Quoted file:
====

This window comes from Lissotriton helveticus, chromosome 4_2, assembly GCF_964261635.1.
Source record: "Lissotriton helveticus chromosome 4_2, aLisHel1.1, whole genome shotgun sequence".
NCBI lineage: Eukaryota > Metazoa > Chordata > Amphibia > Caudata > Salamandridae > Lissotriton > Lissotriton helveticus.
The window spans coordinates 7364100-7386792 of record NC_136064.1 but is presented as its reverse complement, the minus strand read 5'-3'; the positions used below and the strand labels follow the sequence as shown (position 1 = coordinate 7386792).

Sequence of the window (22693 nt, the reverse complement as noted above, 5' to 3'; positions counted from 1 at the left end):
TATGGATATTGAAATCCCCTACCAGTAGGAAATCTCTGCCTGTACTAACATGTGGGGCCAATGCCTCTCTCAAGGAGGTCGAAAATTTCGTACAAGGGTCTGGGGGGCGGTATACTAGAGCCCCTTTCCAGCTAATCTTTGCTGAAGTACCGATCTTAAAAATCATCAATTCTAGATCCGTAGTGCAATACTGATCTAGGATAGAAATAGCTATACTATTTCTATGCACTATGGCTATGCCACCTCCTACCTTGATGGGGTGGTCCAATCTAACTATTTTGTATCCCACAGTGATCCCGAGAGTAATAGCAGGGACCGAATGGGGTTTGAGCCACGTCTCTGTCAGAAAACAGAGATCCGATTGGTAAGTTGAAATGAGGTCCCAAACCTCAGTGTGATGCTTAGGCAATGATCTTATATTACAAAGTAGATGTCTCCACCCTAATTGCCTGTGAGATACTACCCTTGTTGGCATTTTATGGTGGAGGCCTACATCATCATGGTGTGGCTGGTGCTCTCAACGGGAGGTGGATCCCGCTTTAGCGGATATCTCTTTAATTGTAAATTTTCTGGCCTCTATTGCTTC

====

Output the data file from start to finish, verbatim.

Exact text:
This window comes from Lissotriton helveticus, chromosome 4_2, assembly GCF_964261635.1.
Source record: "Lissotriton helveticus chromosome 4_2, aLisHel1.1, whole genome shotgun sequence".
NCBI lineage: Eukaryota > Metazoa > Chordata > Amphibia > Caudata > Salamandridae > Lissotriton > Lissotriton helveticus.
The window spans coordinates 7364100-7386792 of record NC_136064.1 but is presented as its reverse complement, the minus strand read 5'-3'; the positions used below and the strand labels follow the sequence as shown (position 1 = coordinate 7386792).

Sequence of the window (22693 nt, the reverse complement as noted above, 5' to 3'; positions counted from 1 at the left end):
TATGGATATTGAAATCCCCTACCAGTAGGAAATCTCTGCCTGTACTAACATGTGGGGCCAATGCCTCTCTCAAGGAGGTCGAAAATTTCGTACAAGGGTCTGGGGGGCGGTATACTAGAGCCCCTTTCCAGCTAATCTTTGCTGAAGTACCGATCTTAAAAATCATCAATTCTAGATCCGTAGTGCAATACTGATCTAGGATAGAAATAGCTATACTATTTCTATGCACTATGGCTATGCCACCTCCTACCTTGATGGGGTGGTCCAATCTAACTATTTTGTATCCCACAGTGATCCCGAGAGTAATAGCAGGGACCGAATGGGGTTTGAGCCACGTCTCTGTCAGAAAACAGAGATCCGATTGGTAAGTTGAAATGAGGTCCCAAACCTCAGTGTGATGCTTAGGCAATGATCTTATATTACAAAGTAGATGTCTCCACCCTAATTGCCTGTGAGATACTACCCTTGTTGGCATTTTATGGTGGAGGCCTACATCATCATGGTGTGGCTGGTGCTCTCAACGGGAGGTGGATCCCGCTTTAGCGGATATCTCTTTAATTGTAAATTTTCTGGCCTCTATTGCTTC